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Anti-D injections

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All rhesus negative women having a surgical abortion or medical abortion over 10 weeks’ gestation are offered an anti-D injection.

As well as the main blood groups (A, B, AB or O) there is a second factor called rhesus. People who are rhesus positive have a substance called D antigen on their red blood cells. People who are rhesus negative do not have the D antigen in their red blood cells.

Whether someone is rhesus positive or negative is inherited from both parents. If the person who made you pregnant is rhesus positive, then there is a chance that the fetus will also be rhesus positive.

If at any stage of pregnancy, there is mixing of your rhesus negative blood with that of the fetus which may be rhesus positive, your body’s defence mechanism, called the immune system, may form antibodies against the D antigen. These ‘anti-D’ antibodies attack red blood cells with the D antigen on them.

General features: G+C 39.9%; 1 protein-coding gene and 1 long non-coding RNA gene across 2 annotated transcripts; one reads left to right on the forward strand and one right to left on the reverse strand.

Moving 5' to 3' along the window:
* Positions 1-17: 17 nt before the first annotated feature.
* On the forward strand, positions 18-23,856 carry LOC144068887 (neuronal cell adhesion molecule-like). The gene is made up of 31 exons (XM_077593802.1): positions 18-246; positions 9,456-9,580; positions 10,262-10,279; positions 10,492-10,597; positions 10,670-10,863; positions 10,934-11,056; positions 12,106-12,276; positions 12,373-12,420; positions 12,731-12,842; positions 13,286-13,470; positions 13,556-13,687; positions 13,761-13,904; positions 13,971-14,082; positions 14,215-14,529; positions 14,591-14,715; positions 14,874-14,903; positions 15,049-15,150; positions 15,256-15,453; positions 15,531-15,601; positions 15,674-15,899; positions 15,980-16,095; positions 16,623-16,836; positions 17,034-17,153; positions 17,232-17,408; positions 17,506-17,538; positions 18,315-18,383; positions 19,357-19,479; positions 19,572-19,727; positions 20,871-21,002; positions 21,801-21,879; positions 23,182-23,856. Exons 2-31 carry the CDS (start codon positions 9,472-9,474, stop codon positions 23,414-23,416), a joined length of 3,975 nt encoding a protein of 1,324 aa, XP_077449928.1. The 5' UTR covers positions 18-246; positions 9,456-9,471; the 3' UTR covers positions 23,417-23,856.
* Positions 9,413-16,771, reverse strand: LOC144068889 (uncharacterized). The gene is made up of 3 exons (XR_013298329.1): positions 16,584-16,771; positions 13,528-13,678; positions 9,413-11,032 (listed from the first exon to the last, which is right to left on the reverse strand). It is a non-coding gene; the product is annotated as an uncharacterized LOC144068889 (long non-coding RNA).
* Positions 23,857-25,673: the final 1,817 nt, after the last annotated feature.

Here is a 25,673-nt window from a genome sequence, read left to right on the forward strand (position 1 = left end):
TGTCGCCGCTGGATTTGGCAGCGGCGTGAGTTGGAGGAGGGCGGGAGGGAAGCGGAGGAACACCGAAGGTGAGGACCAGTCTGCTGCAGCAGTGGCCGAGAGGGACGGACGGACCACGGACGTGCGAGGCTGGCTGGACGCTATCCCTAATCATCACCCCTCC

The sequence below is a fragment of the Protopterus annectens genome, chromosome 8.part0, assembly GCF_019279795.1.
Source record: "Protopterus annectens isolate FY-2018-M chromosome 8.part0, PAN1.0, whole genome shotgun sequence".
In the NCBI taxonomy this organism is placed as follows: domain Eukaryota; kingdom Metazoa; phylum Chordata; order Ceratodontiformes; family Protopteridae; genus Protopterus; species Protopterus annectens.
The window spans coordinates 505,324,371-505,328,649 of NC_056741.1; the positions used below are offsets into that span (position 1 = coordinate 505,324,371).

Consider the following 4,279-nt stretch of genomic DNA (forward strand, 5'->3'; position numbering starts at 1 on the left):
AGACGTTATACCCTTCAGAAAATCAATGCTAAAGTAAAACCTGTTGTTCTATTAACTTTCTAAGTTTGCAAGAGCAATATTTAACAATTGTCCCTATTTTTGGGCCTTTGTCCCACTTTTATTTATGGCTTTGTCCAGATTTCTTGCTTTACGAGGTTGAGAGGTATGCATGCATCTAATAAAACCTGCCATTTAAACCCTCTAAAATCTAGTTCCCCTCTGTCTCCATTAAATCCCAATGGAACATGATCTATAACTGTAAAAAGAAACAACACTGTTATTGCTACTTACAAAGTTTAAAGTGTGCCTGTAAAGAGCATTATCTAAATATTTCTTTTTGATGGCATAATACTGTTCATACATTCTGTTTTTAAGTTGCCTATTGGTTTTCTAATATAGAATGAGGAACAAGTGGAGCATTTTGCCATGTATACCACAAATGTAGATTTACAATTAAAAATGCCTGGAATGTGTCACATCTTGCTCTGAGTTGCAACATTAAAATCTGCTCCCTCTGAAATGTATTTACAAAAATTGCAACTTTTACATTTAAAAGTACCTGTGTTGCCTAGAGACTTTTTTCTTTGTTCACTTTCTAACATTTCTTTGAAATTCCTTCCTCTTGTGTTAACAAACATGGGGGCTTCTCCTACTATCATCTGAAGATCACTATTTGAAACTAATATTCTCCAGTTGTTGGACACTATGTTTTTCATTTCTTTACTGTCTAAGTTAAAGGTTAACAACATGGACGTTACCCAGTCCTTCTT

This mixing of blood can happen at various stages of pregnancy, including abortion. Because the antibodies stay in your system, this could harm future pregnancies if they are rhesus positive.

The anti-D injection ‘mops up’ any D antigen that may have been carried across from the fetus to your blood supply at the time of the abortion. The idea is to neutralise the D antigen from the fetus before it causes your body to produce its own natural anti-D antibodies.

If you do not have the anti-D injection, it is possible that you will produce anti-D antibodies. If you become pregnant again and the baby is rhesus positive, the anti-D antibodies might enter the baby’s circulation and attack its blood. If this were to happen, it would make the baby ill, either in the womb or after it is born. This is called haemolytic disease of the newborn, which is a very serious condition.

It is your decision whether to have the injection. However, it is strongly recommended that you do, especially if you wish to have children at any time in the future.

Some women experience short-term rashes or flu-like symptoms, but these are uncommon. Rarely or very rarely women can have aches and pains, shortness of breath, an allergic reaction, nausea/vomiting, or a fast heart rate. Anti-D is a blood product made from a part of the blood called plasma that is collected from donors. The production of anti-D immunoglobulin is very strictly controlled to ensure that the chance of a known virus being passed from the donor to the person receiving the anti-D is extremely low.